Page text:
TALLAHASSEE — Florida is asking a federal court to approve eight 12-hour days of early voting in five counties, saying it would not suppress African-American votes in November.
Gov. Rick Scott's administration filed papers with U.S. District Court in Washington, saying 96 hours of early voting, from 7 a.m. to 7 p.m. for eight days, including a Sunday, would meet the Voting Rights Act's requirement that black voters are not harmed.
Hillsborough, Collier, Hardee and Hendry counties agreed to that schedule in an effort to win statewide approval of the new schedule from a panel of three federal judges. Those four counties and Monroe, in the Keys, cannot enact changes to voting without federal approval.
The state acted despite Monroe County Supervisor of Elections Harry Sawyer's refusal to join the other four counties in the state's request. Monroe, the fifth county under U.S. oversight, wants 12 days of early voting for eight hours each day, saying that's more convenient for Keys voters.
The court itself suggested the 12-hour schedule as a way for Florida to secure preclearance in the five counties, a process that began last year.
"Having invited Florida to bring such a plan to the court for review, the court should permit this amendment," the state said in court papers.
The judges last week denied the state's petition for preclearance, saying the new law permitted a minimum of 48 hours of early voting that would discourage African-Americans from voting.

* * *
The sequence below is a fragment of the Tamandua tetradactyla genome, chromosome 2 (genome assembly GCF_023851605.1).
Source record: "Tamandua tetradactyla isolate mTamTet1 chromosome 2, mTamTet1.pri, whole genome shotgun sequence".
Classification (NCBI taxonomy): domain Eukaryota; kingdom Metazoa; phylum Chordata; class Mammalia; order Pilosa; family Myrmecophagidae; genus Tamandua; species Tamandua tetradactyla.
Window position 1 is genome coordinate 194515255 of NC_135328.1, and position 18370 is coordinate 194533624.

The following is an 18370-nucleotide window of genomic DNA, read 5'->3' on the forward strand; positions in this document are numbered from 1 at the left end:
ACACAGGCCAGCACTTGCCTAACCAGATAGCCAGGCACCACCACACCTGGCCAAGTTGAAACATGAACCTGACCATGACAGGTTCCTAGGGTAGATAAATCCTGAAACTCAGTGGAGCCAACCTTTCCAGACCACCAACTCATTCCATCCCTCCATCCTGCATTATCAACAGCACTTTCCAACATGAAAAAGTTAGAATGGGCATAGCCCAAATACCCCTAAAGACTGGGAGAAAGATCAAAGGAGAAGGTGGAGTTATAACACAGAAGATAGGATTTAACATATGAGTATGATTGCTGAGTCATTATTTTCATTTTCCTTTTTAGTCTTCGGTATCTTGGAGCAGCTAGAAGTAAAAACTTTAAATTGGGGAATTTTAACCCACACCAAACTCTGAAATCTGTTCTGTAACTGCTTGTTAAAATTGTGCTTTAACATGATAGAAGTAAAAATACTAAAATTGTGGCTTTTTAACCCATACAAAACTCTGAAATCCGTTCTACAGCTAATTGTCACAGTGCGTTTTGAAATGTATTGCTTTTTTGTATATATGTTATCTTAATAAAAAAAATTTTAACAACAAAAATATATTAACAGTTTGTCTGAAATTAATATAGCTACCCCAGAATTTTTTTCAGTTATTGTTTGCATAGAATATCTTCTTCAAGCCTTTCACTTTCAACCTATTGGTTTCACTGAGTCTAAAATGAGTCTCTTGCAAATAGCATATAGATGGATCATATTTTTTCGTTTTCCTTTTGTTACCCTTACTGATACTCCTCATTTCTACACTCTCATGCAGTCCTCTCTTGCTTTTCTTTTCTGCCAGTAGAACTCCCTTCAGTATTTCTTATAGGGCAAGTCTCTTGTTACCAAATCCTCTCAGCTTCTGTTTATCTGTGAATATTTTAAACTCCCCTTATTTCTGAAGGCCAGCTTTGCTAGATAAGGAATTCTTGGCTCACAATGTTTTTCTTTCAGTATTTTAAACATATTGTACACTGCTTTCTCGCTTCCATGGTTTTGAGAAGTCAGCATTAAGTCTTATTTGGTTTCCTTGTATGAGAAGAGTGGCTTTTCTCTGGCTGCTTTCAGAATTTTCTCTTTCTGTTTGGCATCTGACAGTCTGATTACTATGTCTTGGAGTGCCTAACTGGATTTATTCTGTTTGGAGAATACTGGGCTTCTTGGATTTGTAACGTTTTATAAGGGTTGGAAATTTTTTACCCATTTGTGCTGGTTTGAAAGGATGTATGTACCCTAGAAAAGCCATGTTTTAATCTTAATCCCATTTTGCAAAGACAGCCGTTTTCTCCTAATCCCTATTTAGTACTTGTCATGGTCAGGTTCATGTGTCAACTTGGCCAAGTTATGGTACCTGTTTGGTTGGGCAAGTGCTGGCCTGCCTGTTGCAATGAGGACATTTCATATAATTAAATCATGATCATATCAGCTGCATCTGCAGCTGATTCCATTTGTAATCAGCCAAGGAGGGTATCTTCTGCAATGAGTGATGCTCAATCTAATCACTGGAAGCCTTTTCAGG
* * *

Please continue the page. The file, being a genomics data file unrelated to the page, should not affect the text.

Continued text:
Without knowing the counties' early voting plans, the judges said, they could not be sure that blacks would not face obstacles to voting.
The state's request applies only to the five preclearance counties. Elsewhere, supervisors of election still have the discretion to schedule early voting, from a minimum of 48 hours or six hours a day for eight days to a maximum of 96, or 12 hours a day for eight days.
The new law, unlike the old, requires that early voting be held on one Sunday, Oct. 28.
The Legislature last year adopted the eight-day timetable in place of what was 14 days of early voting, a decision that sparked claims of voter suppression and lawsuits from civil rights and voter advocacy groups and Democrats.
In four of the past five statewide elections, blacks were much more likely than whites to vote early.
Democrats criticized Scott for the state's latest legal move.
Rep. Perry Thurston, D-Plantation, the incoming House Democratic leader, said the eight-day, 12-hour plan "fails to give adequate flexibility to meet the real-life needs of voters. … Once more, Gov. Scott is trampling on the rights of Floridians."
Scott spokesman Lane Wright said the new law provides more flexibility by allowing early voting sites to stay open later.
"Early voting is now more flexible than it was before the law changed," Wright said.